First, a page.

Embarrassed city officials neglected to inform the public that City Hall had been burglarized over the weekend. The occurrence was not reported until more than three days had passed. The days of Pony Express communications are behind us. We live in an age of telephones, fax, Internet email and the U.S. Postal Service. A three-day delay in news reaching the public can’t be blamed on a communications delivery failure. A better explanation is needed.
Palm Springs, California. Today’s “Thieves take cash in Palm Springs City Hall heist” story in the local paper reported a break-in and theft of petty cash at City Hall sometime over the past weekend (either Saturday or Sunday). The break-in was not reported on Monday, Tuesday, Wednesday and not until yesterday were details made public. Had it not been for the excellent investigative journalism work of newsroom mainstay Mr/Ms Staff Reports, the entire tragic occurrence would have remained concealed.
Apparently Staff Reports was unsuccessful in obtaining quotes from City Hall officials and the story content is based on a news release from the Police Department. Although City Hall has an excellent media staff who daily (if not hourly) churn out press release notices every time the mayor changes his shirt, the lack of an official response from them must surely be viewed as a cover-up. Theft of city funds is not only a serious crime, it is one about which the public needs to be informed. The petty cash supply is part of the General Fund and its theft will have budgetary implications. Cutbacks in city services will surely follow and its certain there will be a reduced amount of funds available for purchase of staples, paper clips and number two pencils. If funds are not recovered, budget cutbacks or higher taxes will be the only possible solutions.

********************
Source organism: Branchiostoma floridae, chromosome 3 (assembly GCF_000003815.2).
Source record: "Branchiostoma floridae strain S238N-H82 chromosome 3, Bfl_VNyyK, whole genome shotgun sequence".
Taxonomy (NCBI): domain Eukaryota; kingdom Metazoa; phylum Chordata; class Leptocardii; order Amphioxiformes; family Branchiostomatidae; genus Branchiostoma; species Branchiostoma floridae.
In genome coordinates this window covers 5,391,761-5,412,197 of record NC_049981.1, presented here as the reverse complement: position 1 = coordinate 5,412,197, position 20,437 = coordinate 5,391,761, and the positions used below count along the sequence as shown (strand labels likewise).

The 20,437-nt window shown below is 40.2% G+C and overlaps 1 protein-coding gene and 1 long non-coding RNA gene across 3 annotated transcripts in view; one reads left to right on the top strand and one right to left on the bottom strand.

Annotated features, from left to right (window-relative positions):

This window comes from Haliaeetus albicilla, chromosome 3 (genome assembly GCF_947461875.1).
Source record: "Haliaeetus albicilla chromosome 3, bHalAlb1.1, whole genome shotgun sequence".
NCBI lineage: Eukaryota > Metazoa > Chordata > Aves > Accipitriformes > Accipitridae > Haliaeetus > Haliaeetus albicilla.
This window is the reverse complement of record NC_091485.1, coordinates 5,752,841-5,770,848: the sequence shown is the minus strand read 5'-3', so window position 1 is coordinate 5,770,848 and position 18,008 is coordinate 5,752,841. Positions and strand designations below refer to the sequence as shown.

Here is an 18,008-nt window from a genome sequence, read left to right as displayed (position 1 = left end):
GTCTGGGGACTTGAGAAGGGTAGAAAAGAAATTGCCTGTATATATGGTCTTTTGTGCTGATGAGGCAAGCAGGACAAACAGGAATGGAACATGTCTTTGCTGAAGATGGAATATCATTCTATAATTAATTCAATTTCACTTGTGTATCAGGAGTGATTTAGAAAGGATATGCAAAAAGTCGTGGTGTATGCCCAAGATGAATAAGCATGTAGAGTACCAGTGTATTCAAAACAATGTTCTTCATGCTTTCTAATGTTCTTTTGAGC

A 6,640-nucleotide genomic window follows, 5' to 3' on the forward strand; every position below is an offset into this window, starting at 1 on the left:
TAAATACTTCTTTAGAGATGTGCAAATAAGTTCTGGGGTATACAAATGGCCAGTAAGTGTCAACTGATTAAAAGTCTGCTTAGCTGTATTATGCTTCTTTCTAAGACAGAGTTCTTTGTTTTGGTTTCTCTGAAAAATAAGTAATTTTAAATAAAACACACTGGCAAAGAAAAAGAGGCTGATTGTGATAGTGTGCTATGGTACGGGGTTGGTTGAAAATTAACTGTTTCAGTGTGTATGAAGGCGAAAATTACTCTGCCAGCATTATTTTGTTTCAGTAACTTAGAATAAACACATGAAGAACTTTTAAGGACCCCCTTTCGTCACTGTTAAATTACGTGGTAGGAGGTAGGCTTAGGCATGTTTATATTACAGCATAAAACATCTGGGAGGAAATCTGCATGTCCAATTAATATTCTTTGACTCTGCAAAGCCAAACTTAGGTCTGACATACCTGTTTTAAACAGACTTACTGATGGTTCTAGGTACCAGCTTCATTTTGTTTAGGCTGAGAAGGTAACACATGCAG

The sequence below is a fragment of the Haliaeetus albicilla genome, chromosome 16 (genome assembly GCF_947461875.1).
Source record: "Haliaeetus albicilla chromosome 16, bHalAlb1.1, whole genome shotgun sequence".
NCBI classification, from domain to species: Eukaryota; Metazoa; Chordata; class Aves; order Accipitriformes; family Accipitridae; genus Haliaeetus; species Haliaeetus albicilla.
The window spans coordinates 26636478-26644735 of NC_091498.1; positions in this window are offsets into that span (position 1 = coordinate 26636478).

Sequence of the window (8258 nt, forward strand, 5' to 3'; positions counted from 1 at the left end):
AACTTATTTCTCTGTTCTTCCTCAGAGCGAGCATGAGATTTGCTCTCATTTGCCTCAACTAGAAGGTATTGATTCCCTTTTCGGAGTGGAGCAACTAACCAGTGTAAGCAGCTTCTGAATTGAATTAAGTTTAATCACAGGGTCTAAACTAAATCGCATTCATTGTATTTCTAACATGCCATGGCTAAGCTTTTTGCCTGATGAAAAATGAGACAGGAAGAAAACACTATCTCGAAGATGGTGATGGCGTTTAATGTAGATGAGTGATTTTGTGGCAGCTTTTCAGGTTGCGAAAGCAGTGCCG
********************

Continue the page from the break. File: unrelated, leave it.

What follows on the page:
The Police Department is across and down the street from City Hall. Their proximity may make them another potential petty cash heist target. It may be advisable for both locations to join the Neighborhood Watch program in an effort to prevent future break-ins and thefts. Police personnel responsible for advising the Neighborhood Involvement Organizations about crime prevention and protection of private property should be asked to address City Hall officials, as well. A strong Neighborhood Watch program could do wonders in terms of protecting civic center government offices from events of this type. And, of course, City Hall staff should always call the police department and report thefts and break-ins. Such reports not only start the investigative process, they also contribute to important policing statistics.
While police investigators work to apprehend those responsible for the theft, the Petty Cash Heist Cover-up needs to be investigated by officials in City Hall. Surely the matter is one destined for the next City Council meeting agenda. It may be necessary to create a new commission to investigate the cover-up. Appointment of citizens to sit on the new Petty Cash Heist Cover-up Investigative Commission may require a city-wide candidate recruitment process. And, of serious importance, the opinions of city officials need to be uncovered so residents may become better informed and convinced their best interests are being protected.
March 30, 2012